It’s important we care deeply about our clients, yet it is also important that we care deeply about ourselves and what we can realistically commit to.

Don’t be afraid to invest

I love what Jenna Kutcher says on her sales page ‘people that pay, pay attention’ and it’s so true. Whenever I have invested, I have found that my business grows because of it. In exchange for money I receive valuable training and education, often time saved from trying to DIY and confidence from the work I do because I know that experts in the field recommend it.

In saying this though, we need to be wise about our investments… here are three questions I ask myself before I invest:

  1. Is this someone I trust and want to learn from [often, like in point 1, it will be from a business owner I have researched and know their work, and oftentimes I will scroll through their free work -e.g. Blog posts and opt-ins to see what the value is like.]

  2. By investing in this, will I save time and stress [e.g. I bought Pinterest templates online because they were created with the style I liked and it saved my hours of DIY time]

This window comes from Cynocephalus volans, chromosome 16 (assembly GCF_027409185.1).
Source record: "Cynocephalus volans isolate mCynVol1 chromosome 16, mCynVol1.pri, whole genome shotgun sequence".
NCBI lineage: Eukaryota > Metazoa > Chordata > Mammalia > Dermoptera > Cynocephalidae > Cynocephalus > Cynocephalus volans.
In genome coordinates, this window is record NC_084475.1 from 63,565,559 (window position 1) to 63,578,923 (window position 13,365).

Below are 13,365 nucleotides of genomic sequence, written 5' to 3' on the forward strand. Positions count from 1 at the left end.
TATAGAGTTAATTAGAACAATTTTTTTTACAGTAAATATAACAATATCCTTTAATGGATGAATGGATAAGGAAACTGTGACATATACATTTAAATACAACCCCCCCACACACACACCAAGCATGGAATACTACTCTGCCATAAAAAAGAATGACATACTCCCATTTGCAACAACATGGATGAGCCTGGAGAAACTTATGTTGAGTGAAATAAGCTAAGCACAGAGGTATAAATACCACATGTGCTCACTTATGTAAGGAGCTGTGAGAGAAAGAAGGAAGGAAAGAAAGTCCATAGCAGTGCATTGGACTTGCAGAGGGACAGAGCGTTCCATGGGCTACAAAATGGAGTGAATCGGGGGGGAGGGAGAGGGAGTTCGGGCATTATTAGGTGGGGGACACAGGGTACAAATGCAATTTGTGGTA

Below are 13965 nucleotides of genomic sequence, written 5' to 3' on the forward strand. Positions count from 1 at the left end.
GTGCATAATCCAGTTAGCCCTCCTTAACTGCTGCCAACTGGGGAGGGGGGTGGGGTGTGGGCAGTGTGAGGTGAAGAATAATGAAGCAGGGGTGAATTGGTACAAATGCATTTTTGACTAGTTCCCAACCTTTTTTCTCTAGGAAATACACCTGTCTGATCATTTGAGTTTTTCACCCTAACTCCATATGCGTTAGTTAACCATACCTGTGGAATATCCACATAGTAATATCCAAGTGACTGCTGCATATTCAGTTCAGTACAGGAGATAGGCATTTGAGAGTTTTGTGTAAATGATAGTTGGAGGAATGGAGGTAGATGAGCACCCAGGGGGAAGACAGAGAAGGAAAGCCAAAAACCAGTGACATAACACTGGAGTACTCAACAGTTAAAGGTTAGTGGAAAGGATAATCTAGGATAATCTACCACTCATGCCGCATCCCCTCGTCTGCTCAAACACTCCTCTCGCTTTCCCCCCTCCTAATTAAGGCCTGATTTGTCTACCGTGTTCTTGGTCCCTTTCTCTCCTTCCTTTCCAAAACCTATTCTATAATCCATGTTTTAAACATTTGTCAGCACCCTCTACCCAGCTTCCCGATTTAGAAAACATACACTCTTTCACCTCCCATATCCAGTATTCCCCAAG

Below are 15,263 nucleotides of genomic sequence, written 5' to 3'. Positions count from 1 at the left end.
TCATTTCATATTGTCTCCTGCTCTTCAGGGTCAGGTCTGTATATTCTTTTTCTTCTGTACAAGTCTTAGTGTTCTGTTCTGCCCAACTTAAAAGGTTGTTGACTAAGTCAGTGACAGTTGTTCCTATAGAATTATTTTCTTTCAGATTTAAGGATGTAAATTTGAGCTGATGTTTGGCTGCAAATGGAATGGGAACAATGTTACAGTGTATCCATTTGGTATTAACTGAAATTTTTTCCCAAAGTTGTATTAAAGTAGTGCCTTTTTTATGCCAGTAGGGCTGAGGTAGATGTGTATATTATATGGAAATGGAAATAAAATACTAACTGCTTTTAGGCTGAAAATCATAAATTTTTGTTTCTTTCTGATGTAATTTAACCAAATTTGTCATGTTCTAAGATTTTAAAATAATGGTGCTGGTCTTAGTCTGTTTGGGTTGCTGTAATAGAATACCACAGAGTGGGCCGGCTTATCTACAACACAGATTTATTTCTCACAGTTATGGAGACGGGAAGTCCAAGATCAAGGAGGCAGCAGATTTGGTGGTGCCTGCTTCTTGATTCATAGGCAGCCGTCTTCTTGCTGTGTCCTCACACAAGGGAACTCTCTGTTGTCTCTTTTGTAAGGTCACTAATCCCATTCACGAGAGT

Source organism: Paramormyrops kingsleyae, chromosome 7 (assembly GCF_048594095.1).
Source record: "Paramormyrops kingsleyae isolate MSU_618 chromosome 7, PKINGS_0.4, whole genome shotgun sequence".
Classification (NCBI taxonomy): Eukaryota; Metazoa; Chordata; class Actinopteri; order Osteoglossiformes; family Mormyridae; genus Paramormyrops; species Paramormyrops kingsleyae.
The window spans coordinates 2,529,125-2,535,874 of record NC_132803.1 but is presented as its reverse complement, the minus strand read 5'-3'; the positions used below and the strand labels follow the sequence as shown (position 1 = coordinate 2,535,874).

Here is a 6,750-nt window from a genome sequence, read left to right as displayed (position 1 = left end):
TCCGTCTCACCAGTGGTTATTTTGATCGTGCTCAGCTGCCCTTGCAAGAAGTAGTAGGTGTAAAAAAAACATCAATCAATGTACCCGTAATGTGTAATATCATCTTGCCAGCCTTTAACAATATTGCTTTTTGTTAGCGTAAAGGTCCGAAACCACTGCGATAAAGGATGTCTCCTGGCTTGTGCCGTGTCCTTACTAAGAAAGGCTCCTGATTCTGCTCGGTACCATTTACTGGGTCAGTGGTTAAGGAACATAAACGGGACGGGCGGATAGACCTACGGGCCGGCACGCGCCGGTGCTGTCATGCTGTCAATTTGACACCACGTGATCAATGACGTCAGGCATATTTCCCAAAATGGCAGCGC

3. How will this help my business. I will often look at testimonials for results from other people who have invested, I will look at what the product includes and see if it will work for me, and I also evaluate if I have the time to go through it and implement it.

Protect my time

I use to work 7 days a week on my business. Yes I did. I would spend HOURS at the computer… and while I loved doing it, I found I didn’t take time out for anything else.

Now in my business I have batch days for 2 days of the week, I have a day of white-space to catch up on any work I haven’t completed and I don’t work weekends.

This is what I learned in doing this:

  • People have more respect for boundaries than I realize [and if they don’t; they aren’t dream clients]

  • By taking time out, I gave myself space to breathe and be inspired so that when I was working I was more focused and productive

  • I was able to understand that time is actually more valuable than I realized and we have a duty to steward our time well.

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5 lessons I’ve learnt in my business so far | With Hannah Murphy #businesstips
5 lessons I’ve learnt in my business so far | With Hannah Murphy #businesstips